Inflation Cools But Not Enough
The August Consumer Price Index (CPI) rose 8.3% year-over-year (YoY) from 8.5% in July. Excluding food and energy, the core CPI rose 6.3% (YoY), accelerating from last month. Inflation pressures continue to ease in a few categories such as gasoline, airfare, and used vehicles. However, several categories are still running hot. Food prices rose 11.4% from a year ago, the largest year-over-year increase since 1979, and electricity prices increased 1.5% month-over-month, the fourth consecutive increase. Yearly electricity prices rose the largest since August 1981. As shown in the LPL Chart of the Day, the latest inflation report is sending mixed messages. “Headline inflation is slowly easing, but rising food and shelter costs put acute pressure on U.S. consumers,” explained Jeffrey Roach, Chief Economist for LPL Financial. The Personal Consumption Expenditure (PCE) price deflator, the Federal Reserve’s (Fed) preferred inflation gauge, will likely show a slower rate of inflation since imputed housing costs have a smaller impact. The August PCE deflator will be released on September 30.
Impacts on Consumers Are Uncertain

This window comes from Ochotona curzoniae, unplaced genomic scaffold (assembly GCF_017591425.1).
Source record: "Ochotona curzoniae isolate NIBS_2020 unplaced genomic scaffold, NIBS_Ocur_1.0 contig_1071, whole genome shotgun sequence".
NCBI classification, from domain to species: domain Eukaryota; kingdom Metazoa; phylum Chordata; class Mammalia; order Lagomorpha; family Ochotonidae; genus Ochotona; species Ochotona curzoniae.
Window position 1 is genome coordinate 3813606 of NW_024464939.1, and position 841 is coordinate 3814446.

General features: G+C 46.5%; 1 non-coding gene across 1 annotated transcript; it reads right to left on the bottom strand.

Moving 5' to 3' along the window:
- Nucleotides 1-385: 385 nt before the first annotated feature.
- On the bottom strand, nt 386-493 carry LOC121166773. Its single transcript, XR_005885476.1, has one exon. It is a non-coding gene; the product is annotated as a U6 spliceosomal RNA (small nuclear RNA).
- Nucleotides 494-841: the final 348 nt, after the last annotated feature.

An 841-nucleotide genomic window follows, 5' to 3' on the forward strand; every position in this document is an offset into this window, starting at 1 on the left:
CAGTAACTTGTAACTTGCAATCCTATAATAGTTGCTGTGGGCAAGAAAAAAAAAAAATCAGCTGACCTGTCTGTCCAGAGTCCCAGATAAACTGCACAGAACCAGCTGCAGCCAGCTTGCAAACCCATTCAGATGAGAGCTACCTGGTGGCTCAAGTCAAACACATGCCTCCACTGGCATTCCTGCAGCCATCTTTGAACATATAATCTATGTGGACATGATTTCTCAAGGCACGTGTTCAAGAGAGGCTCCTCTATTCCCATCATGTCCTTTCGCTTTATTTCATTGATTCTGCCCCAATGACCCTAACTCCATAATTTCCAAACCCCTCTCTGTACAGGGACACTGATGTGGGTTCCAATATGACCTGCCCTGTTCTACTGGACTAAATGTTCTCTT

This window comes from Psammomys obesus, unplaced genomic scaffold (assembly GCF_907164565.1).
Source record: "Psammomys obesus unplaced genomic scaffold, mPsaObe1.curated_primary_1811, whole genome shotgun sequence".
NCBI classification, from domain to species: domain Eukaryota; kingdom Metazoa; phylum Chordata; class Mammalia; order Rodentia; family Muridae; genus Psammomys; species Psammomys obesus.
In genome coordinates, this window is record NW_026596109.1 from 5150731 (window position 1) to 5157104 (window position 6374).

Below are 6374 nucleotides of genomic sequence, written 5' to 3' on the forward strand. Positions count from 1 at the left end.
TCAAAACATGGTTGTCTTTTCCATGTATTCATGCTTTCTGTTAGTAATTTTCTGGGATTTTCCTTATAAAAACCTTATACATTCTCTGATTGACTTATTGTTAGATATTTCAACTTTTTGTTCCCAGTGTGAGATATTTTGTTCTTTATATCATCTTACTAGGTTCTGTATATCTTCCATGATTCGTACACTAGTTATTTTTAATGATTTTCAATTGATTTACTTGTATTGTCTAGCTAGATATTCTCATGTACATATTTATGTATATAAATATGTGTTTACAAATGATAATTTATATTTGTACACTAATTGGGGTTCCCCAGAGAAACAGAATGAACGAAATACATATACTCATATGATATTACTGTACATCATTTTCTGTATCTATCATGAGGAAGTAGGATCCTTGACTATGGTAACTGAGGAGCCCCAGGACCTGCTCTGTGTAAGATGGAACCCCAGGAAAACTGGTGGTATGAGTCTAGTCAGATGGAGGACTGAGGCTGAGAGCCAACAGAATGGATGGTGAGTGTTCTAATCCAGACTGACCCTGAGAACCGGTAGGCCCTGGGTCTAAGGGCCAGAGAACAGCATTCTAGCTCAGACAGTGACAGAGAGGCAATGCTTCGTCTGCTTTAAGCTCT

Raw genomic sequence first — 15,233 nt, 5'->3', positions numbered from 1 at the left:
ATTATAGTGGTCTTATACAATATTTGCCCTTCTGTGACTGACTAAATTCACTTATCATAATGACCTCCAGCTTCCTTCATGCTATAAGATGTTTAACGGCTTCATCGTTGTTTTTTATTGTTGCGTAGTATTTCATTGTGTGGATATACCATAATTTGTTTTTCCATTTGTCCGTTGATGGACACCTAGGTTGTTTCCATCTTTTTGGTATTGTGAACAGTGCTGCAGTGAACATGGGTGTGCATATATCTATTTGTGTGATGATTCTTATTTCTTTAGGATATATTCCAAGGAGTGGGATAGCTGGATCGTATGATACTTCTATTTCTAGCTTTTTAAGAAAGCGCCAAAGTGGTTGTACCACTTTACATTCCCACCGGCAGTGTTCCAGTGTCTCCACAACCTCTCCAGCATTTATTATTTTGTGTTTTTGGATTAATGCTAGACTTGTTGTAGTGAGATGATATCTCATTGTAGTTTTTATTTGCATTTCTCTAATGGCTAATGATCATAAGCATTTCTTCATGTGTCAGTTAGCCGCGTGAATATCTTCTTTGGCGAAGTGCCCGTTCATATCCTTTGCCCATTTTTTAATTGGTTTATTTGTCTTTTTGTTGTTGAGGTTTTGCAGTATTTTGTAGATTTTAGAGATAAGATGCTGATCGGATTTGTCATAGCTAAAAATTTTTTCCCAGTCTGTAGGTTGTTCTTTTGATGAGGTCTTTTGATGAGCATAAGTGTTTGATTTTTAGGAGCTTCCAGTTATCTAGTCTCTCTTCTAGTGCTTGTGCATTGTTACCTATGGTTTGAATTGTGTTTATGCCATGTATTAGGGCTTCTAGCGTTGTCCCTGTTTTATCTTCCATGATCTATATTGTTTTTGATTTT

Declining prices at the pump could support consumer confidence in the near term, but rising electricity and natural gas prices will put a damper on the consumer outlook as we move into the winter season. The U.S. does not have an energy crisis like Europe; however, the impact of higher energy bills will likely affect consumer spending in the upcoming cooler months.
Rising food costs are a growing concern. Inflation pressures are especially hurting lower-income households who spend a greater percentage of income on food.
Rising Rents Continue
Rents will likely continue to rise as long as a tight housing market keeps would-be buyers away. Recent pricing trends for rent of primary residence is alarming. Rent prices are up 6.7% (YoY), the fastest rate since the early 1980s. The booming housing market explains most of the rise in rental costs. During the recent period of unusually low mortgage rates, housing demand skyrocketed and home price appreciation reached new levels. High housing costs pushed many homes out of reach for would-be millennial buyers and for first-time buyers with no pre-existing home equity. High demand for homes and low supply created insurmountable hurdles and pushed many to be renters instead of home buyers.
Fed Will Probably Hike 75
Headline inflation is likely past its peak, but the Fed still has work to do. The Fed will likely increase rates again by 75 basis points later this month as core inflation is not cooling as fast as expected.
As import prices and producer prices ease, the inflation outlook should improve. As policymakers have publicly indicated, inflation is the primary concern and for now, the Fed is willing to sacrifice economic growth in the near term to get inflation back to the long-run growth rate of 2%.
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